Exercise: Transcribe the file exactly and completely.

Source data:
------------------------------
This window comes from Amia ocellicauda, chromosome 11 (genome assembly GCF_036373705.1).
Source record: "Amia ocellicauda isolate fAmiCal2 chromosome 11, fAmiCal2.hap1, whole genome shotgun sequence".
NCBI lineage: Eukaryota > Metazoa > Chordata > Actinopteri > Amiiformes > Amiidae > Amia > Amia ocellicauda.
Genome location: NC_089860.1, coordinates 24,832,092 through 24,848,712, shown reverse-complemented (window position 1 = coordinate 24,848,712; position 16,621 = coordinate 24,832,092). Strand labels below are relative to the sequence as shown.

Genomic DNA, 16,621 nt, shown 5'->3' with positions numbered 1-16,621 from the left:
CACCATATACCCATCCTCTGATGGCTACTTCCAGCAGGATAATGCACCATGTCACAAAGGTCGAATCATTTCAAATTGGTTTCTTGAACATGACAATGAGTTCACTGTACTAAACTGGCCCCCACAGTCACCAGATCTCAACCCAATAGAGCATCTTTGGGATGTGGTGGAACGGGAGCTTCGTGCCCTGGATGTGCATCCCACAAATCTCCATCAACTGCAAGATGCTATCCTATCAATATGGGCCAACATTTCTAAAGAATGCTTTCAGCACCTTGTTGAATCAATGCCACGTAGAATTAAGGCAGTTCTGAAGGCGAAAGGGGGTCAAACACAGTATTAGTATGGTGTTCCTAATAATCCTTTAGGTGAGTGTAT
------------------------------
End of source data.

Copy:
This window comes from Amia ocellicauda, chromosome 11 (genome assembly GCF_036373705.1).
Source record: "Amia ocellicauda isolate fAmiCal2 chromosome 11, fAmiCal2.hap1, whole genome shotgun sequence".
NCBI lineage: Eukaryota > Metazoa > Chordata > Actinopteri > Amiiformes > Amiidae > Amia > Amia ocellicauda.
Genome location: NC_089860.1, coordinates 24,832,092 through 24,848,712, shown reverse-complemented (window position 1 = coordinate 24,848,712; position 16,621 = coordinate 24,832,092). Strand labels below are relative to the sequence as shown.

Genomic DNA, 16,621 nt, shown 5'->3' with positions numbered 1-16,621 from the left:
CACCATATACCCATCCTCTGATGGCTACTTCCAGCAGGATAATGCACCATGTCACAAAGGTCGAATCATTTCAAATTGGTTTCTTGAACATGACAATGAGTTCACTGTACTAAACTGGCCCCCACAGTCACCAGATCTCAACCCAATAGAGCATCTTTGGGATGTGGTGGAACGGGAGCTTCGTGCCCTGGATGTGCATCCCACAAATCTCCATCAACTGCAAGATGCTATCCTATCAATATGGGCCAACATTTCTAAAGAATGCTTTCAGCACCTTGTTGAATCAATGCCACGTAGAATTAAGGCAGTTCTGAAGGCGAAAGGGGGTCAAACACAGTATTAGTATGGTGTTCCTAATAATCCTTTAGGTGAGTGTAT